I recently heard it stated, building on the approach of John Sailhamer, that background studies is not necessary to understand the text of Scripture. It is argued that there is nothing in Scripture that dictates using anything outside of the text to understanding or apply the text. While there is some validity to this argument, I would like to offer some arguments in order to bring some necessary nuance to this line of thinking.
But first it’s important to state what is meant by background studies. Many OT and NT scholar see understanding the cultural milieu of a given biblical text as a perquisite to truly understanding a passage. The example that comes to mind for many is the comparison of Gen 1-2 to ancient Near East (ANE) stories of creation in order to demonstrate that it ought not to be taken as a literal six-day creation event. Another controversial example is the employment of a so-called ‘covenant nomism’ by the adherents to the New Perspective of Paul (though ‘perspectives’ is more accurate) to understand the apostle Paul’s teaching. But do these and other abuses warrant the rejection to such an approach? In what follows, we’re going to offer some arguments against a wholesale rejection of such an approach. Not every argument will be as strong or persuasive as the next but the cumulative case of these taken together should suffice to demonstrate our point.
To being with, the nature of language admits of culture. As most know, the Bible was not originally written in English (or anything close to it for that matter) but rather Hebrew, Aramaic and Greek. So, how do we know these languages in order to translate them into English? Well, that’s easy. The meaning of the many words, verbal tenses, moods and aspects, and syntactical details has been preserved from the time of origination (more or less). It’s not as if English-speakers inherited the Bible in the original languages and without any help knew how to translate them. Rather, the reception of the Bible has a complex history where such information was passed on from previous generations. For example, with regard to the Hebrew, Jerome, the famous translator of the Bible into Latin (the Latin Vulgate) learned Hebrew under the tutelage of a Jewish rabbi. The retention of the meaning of the many peculiarities of Biblical Hebrew was then preserved by Jewish culture; it was in fact a cultural decision and would not have happened without it.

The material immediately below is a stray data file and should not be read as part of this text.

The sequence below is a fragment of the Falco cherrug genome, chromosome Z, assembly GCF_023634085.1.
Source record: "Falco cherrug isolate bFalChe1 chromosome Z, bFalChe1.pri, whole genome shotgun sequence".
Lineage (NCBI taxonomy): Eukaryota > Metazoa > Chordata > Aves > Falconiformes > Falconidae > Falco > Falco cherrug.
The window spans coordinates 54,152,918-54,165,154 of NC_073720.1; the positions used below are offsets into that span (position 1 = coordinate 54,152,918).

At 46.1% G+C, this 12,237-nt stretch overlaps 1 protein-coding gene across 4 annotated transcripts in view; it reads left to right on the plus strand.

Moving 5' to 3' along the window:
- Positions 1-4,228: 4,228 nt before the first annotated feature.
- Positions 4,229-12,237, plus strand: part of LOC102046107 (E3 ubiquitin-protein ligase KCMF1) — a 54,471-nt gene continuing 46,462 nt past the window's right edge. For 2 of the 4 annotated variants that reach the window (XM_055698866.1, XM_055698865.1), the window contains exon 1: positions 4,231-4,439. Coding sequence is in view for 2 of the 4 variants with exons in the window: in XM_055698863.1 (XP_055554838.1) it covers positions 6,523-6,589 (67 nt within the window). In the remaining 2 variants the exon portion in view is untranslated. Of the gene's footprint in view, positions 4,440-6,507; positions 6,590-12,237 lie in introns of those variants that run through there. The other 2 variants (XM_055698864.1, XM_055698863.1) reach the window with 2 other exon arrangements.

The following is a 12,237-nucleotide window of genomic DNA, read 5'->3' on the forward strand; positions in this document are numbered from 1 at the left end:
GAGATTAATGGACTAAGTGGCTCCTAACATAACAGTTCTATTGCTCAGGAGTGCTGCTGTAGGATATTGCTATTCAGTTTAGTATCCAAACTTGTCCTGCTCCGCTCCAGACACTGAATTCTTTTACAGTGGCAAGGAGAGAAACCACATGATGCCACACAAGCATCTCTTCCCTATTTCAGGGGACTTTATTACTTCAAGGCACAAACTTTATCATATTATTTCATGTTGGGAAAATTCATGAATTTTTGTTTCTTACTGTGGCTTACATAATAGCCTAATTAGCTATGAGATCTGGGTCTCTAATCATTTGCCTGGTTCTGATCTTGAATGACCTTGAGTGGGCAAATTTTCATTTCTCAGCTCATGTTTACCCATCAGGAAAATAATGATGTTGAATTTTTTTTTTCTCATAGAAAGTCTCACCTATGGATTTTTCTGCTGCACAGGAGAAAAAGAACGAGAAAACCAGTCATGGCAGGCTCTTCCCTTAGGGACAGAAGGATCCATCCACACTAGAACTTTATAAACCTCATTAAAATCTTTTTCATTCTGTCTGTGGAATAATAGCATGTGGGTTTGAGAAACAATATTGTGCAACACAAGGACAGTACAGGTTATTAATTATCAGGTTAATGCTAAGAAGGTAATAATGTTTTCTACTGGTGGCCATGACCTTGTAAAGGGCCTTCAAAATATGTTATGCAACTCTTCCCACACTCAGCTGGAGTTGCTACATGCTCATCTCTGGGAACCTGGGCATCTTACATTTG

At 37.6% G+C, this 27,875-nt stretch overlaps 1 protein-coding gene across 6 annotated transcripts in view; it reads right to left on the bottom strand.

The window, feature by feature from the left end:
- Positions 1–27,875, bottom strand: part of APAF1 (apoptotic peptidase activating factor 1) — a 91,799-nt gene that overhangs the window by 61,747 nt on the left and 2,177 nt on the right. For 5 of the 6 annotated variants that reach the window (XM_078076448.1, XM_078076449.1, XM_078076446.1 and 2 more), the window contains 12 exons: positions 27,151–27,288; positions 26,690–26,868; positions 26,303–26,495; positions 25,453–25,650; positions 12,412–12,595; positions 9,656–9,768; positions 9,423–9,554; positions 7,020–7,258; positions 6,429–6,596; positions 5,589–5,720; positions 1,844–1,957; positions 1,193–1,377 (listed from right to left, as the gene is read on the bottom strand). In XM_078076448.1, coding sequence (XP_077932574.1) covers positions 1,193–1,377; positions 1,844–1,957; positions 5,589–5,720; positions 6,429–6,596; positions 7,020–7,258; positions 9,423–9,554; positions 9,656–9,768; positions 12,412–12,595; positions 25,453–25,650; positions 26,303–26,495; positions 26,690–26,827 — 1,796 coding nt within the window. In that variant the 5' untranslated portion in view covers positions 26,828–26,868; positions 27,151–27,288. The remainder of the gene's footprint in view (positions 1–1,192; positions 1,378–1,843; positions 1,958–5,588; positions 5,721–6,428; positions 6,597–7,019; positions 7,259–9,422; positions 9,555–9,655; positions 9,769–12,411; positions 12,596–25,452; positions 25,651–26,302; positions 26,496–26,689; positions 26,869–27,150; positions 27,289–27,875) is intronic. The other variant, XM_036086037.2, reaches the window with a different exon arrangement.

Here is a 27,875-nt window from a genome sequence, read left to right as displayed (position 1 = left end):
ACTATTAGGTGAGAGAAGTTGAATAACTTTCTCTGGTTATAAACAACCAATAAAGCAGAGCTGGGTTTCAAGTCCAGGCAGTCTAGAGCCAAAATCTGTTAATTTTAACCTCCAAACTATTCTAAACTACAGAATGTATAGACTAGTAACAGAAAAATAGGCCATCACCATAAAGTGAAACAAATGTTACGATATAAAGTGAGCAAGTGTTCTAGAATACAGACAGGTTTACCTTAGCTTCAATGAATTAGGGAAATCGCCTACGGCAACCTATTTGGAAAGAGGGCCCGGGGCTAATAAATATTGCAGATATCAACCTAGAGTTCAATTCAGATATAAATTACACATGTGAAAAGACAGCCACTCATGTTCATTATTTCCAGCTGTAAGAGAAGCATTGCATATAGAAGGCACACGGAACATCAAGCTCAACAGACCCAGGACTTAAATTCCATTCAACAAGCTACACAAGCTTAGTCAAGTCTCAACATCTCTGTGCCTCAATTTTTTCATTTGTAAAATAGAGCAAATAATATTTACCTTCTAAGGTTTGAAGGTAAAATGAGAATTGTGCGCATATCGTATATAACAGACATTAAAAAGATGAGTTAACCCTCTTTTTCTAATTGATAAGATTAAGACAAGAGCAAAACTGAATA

Now, taking a step further back, the art (‘art’ is intentional) of translation is, at base, interpretation. There are many interpretative decisions made in the process of translation. Many if not most of these decisions are relatively benign and straightforward, but they are interpretations nonetheless. The act of interpretation has two corollaries: (1) application of one’s knowledge to the subject in question (Hebrew grammar to Hebrew text) and (2) application of the subject to broader fields of knowledge (Hebrew meaning to oneself, society). The second of these, while more under the surface with translation (though not always; cf. discussion of Isa 7 on the identity of the virgin), gives way to another important piece to consider.
Interpretation is in essence a form of application. To interpret is to apply previously held knowledge to a subject and to let the further knowledge that emerges add to the previously existing base of knowledge, which in turn informs future efforts at interpretation.
But, moving beyond interpretation narrowly considered, it is important it understand that interpretation is a theological act; that is, interpretation is not easily divorces from one’s view of God, the world or oneself. Although these larger beliefs may not be directly discernable in the process of interpretation, it would be naïve to suggest that they have a negligible effect, especially when the subject at hand is one that demands the attention and response of the entire person, and it is this kind of demand that the biblical text places on the interpreter.